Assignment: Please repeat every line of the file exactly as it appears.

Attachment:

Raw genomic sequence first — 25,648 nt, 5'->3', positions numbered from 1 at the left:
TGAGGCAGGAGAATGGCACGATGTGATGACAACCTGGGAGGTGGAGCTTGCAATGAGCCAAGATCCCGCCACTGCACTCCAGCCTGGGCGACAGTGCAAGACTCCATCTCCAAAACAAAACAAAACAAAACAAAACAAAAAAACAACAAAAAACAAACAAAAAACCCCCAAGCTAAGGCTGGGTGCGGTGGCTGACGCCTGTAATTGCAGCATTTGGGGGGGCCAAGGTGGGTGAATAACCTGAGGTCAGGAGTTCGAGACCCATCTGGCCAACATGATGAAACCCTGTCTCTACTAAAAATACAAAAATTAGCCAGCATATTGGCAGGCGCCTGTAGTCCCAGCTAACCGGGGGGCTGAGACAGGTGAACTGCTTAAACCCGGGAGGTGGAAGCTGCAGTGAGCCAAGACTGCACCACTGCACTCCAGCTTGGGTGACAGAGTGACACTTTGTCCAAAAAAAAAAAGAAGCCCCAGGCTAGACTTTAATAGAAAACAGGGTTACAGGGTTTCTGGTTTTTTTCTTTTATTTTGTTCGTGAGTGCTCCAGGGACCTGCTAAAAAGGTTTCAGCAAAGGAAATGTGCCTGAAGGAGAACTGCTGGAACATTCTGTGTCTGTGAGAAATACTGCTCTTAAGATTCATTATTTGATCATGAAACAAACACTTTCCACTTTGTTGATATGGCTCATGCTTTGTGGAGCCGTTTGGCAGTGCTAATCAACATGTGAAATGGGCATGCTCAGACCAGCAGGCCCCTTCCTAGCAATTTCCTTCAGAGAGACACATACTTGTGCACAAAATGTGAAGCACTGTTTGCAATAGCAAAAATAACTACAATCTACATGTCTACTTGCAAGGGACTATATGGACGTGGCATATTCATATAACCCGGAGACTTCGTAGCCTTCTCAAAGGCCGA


Raw genomic sequence first — 25,648 nt, 5'->3', positions numbered from 1 at the left:
TGAGGCAGGAGAATGGCACGATGTGATGACAACCTGGGAGGTGGAGCTTGCAATGAGCCAAGATCCCGCCACTGCACTCCAGCCTGGGCGACAGTGCAAGACTCCATCTCCAAAACAAAACAAAACAAAACAAAACAAAAAAACAACAAAAAACAAACAAAAAACCCCCAAGCTAAGGCTGGGTGCGGTGGCTGACGCCTGTAATTGCAGCATTTGGGGGGGCCAAGGTGGGTGAATAACCTGAGGTCAGGAGTTCGAGACCCATCTGGCCAACATGATGAAACCCTGTCTCTACTAAAAATACAAAAATTAGCCAGCATATTGGCAGGCGCCTGTAGTCCCAGCTAACCGGGGGGCTGAGACAGGTGAACTGCTTAAACCCGGGAGGTGGAAGCTGCAGTGAGCCAAGACTGCACCACTGCACTCCAGCTTGGGTGACAGAGTGACACTTTGTCCAAAAAAAAAAAGAAGCCCCAGGCTAGACTTTAATAGAAAACAGGGTTACAGGGTTTCTGGTTTTTTTCTTTTATTTTGTTCGTGAGTGCTCCAGGGACCTGCTAAAAAGGTTTCAGCAAAGGAAATGTGCCTGAAGGAGAACTGCTGGAACATTCTGTGTCTGTGAGAAATACTGCTCTTAAGATTCATTATTTGATCATGAAACAAACACTTTCCACTTTGTTGATATGGCTCATGCTTTGTGGAGCCGTTTGGCAGTGCTAATCAACATGTGAAATGGGCATGCTCAGACCAGCAGGCCCCTTCCTAGCAATTTCCTTCAGAGAGACACATACTTGTGCACAAAATGTGAAGCACTGTTTGCAATAGCAAAAATAACTACAATCTACATGTCTACTTGCAAGGGACTATATGGACGTGGCATATTCATATAACCCGGAGACTTCGTAGCCTTCTCAAAGGCCGA